Will Free-Transit Fever Spread? – Next City

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Will Free-Transit Fever Spread?

Miami Dade Transit route S (119) bus at Adrienne Arsht Center Bus Terminal

(Photo by Ed Webster / CC BY 2.0)

Our weekly “New Starts” roundup of new and newsworthy transportation projects worldwide.

Kansas City’s Move Puts Free-Transit Question Into Play in Miami

Now that Kansas City, Mo., has committed to providing free bus service to all its residents, the question of whether transit should be a free service has become a live one in general.

Another city where the question is now being asked is Miami, where Miami Today reports that Miami-Dade County Commissioner Xavier Suarez is climbing aboard the free-transit bus. In a note to the press, Suarez said, “It is time for Miami-Dade County to come into the 21st Century and provide fare-free public transportation.”

Suarez pointed out in his note that the cost to the county would be small: “Given the fact that total revenues from buses and Metrorail barely exceed $100 million, which is less than two percent of the operating budget for the county, the time has come to induce the use of mass transit by any and all means.”

Suarez has asked the county attorney’s office and the county transportation planning organization to study how both Kansas City and Salt Lake City approached the issue of free public transit. Two candidates in the Utah capital’s August mayoral primary pushed the idea of free citywide transit, and while the ultimate winner in the November runoff election pledged to work on improving the quality and frequency of service first, she has also proposed expansion of free transit to more local residents. Salt Lake City already has a fare-free zone in its downtown.

Currently, 32 cities and towns in the United States operate free transit systems. All of them are significantly smaller than Salt Lake City, Kansas City or Miami-Dade County.

Sound Transit Gets Money for Southern LRT Extension

Initiative 976? What Initiative 976?

It appears, at least for now, that the recently passed initiative that slashed the annual car tax in Washington State isn’t slowing down Sound Transit’s plans for expanding the Seattle-Tacoma area’s light rail transit network.

SeattlePI.com reports that the U.S. Department of Transportation has committed $1.4 billion in funding for a southerly extension of the north-south Link light metro line from its current terminus in Angle Lake to Federal Way, a distance of 7.8 miles (12.6 km). The funding package consists of a $790 million grant and a $629 million low-interest loan; the combined commitment will allow construction of the extension to begin next year.

The three-station extension, slated to open in 2024, should offer motorists on one of the most congested stretches of Interstate 5 in the Puget Sound region an alternative to sitting in traffic.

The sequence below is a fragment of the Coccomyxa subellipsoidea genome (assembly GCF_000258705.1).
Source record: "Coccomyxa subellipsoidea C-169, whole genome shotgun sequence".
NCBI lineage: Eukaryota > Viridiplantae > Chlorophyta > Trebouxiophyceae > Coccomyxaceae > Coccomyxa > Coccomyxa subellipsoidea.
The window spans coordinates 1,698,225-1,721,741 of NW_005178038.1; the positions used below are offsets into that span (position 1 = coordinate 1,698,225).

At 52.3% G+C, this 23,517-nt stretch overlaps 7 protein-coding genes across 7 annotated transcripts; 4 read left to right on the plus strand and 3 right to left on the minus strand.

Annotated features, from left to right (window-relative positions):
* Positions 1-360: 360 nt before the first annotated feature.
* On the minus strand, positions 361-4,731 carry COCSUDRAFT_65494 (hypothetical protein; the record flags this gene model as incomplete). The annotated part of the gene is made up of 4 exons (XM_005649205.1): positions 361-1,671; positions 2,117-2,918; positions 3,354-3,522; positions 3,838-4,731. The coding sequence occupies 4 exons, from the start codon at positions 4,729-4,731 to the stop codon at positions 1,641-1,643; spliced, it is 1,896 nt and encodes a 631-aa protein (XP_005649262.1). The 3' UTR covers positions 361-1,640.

Sound Transit has not yet altered plans to complete a 116-mile light metro system serving King, Pierce and Snohomish counties by 2041, even though the reduction of the “car tab” tax will mean less money for the local funding required for new rail transit construction projects.

Three French Cities Open Tram Extensions

Metro Report International reports that three French cities opened new tram line extensions on Dec. 14.

In Paris, a 4.7-km (2.9-mile) extension of tram route T4, which operates through suburbs northeast of the city, opened that day. The Gargan-to-Arboretum extension will be further extended in 2020 to Hôpital de Montfermeil, forming a loop at the end of the line.

Bordeaux opened the first section of tram line D on the same day. This segment runs for 3.5 km (2.2 miles) from Quinconces in the city center northwest to Mairie du Bouscat. From Quinconces, line D continues southward through the center on track shared with Line C for 4 km (2.5 miles) to a terminus at Carle Vernet. A further northward extension of this line to Eysines Cantinolle is set to open in February 2020.

And finally, a 1.6-km (1-mile), three-stop extension of Line 2 in Nice opened that day. The section, which has two underground stations and one on the surface, completes Line 2.

Know of a project that should be featured in this column? Send a Tweet with links to @MarketStEl using the hashtag #newstarts.

Next City contributor Sandy Smith is the home and real estate editor at Philadelphia magazine. Over the years, his work has appeared in Hidden City Philadelphia, the Philadelphia Inquirer and other local and regional publications. His interest in cities stretches back to his youth in Kansas City, and his career in journalism and media relations extends back that far as well.

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